Now gae your wa's.—Tho' ance as gude
As ever happit flesh and blude,
Yet part we maun.The case sae hard is
Amang the writers and the bardies,
That lang they'll bruik the auld I trow,
Qr neebours cry,

« Weel bruik the news !"
Still makin tight wi' tither steek;
The tither hole, the tither eik,
To bang the bir o' Winter's

anger, And haud the hurdies out o' langer.

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Siclike some weary wight will fill
His kyte wi' drogs frae doctor's bill,
Thinkin to tack the tither year
To life, and look baith hale and fier ;
Till, at the lang-run, Death dirks in,
To birze his saul ayont his skin.


You needna wag your duds o' clouts,
Nor fa' into your dorty poats,
To think that erst you've hain'd my tail
Frae wind and weet, frae snaw and hail,
And for reward, whan bauld and hummil,
Frae garret high to dree a tumble.
For you I car’d, as lang's ye dow'd
Be lin’d wi' siller or wi' gowd:
Now to befriend, it wad be folly,
Your raggit hide and pouches holey ; :
For wha but kens a poet's placks

mony weary flaws and cracks,
And canna thole to hae them tint,
As he sae seenil sees the mint ?
Yet round the warld keek and see,
That ithers fare as ill as thee;

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For weel we loe the chiel we think

Can get us tick, or gie us drink,
Till o' his purse we've seen the bottom,
Then we despise, and hae forgot him.



Yet gratefu' hearts, to mak amends,
ay be

sorry for their friends,
And I for thee-As mony a time
Wi' you I've speeld the braes o'rhyme,
Whare for the time the Muse ne'er cares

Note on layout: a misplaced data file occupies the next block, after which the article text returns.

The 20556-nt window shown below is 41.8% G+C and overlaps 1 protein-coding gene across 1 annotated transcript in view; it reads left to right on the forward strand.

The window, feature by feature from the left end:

For siller, or sic guilefu' wares,
Wi' whilk we drumly grow, and crabbit,
Dour, capernoited, thrawin gabbit,
And brither, sister, friend, and fae,
Without remeid o' kindred, slae.

You've seen me round the bickers reel
Wi' heart as hale as temper'd steel,
And face sae open, free, and blithe,
Nor thought that sorrow there cou'd kyth ;
But the niest moment this was lost,
Like gowan in December's frost.

Cou'd prick-the-louse but be sae handy As mak the breeks and claise to stand ay,


Thro' thick and thin wi' you I'd dash on,
Nor mind the folly o' the fashion :
But, heh! the times' vicissitudo
Gars ither breeks decay as you do.
Thae macaronies, braw and windy,
Maun fail-Sic transit gloria mundi !.

Now speed you to some madam's chaumer, That but and ben rings dule and clamour, Ask her, in kindness, if she seeks In hidling ways to wear the breeks? Safe you may dwall, tho' mould and motty, Beneath the veil o under coatie,

For this mair fauts nor yours can screen
Frae lover's quickest sense, his een.

Or if some bard, in lucky times,
Shou'd profit meikle by his rhymes,
And pace awa, wi' smirky face,
In siller or in gowden lace,


Glowr in his face, like spectre gaunt;
Remind him o' his former want;
To cow his daffin and his pleasure,
And gar lim live within the measure.

So Philip, it is said, who wou'd ring Owre Macedon, a just and gude king, Fearing that power might plume his feather, And bid him stretch beyond the tether, Ilk mornin to his lug wad ca' A tiny servant o' his ha', To tell him to improve his span; For Phillip was, like him, a Man.

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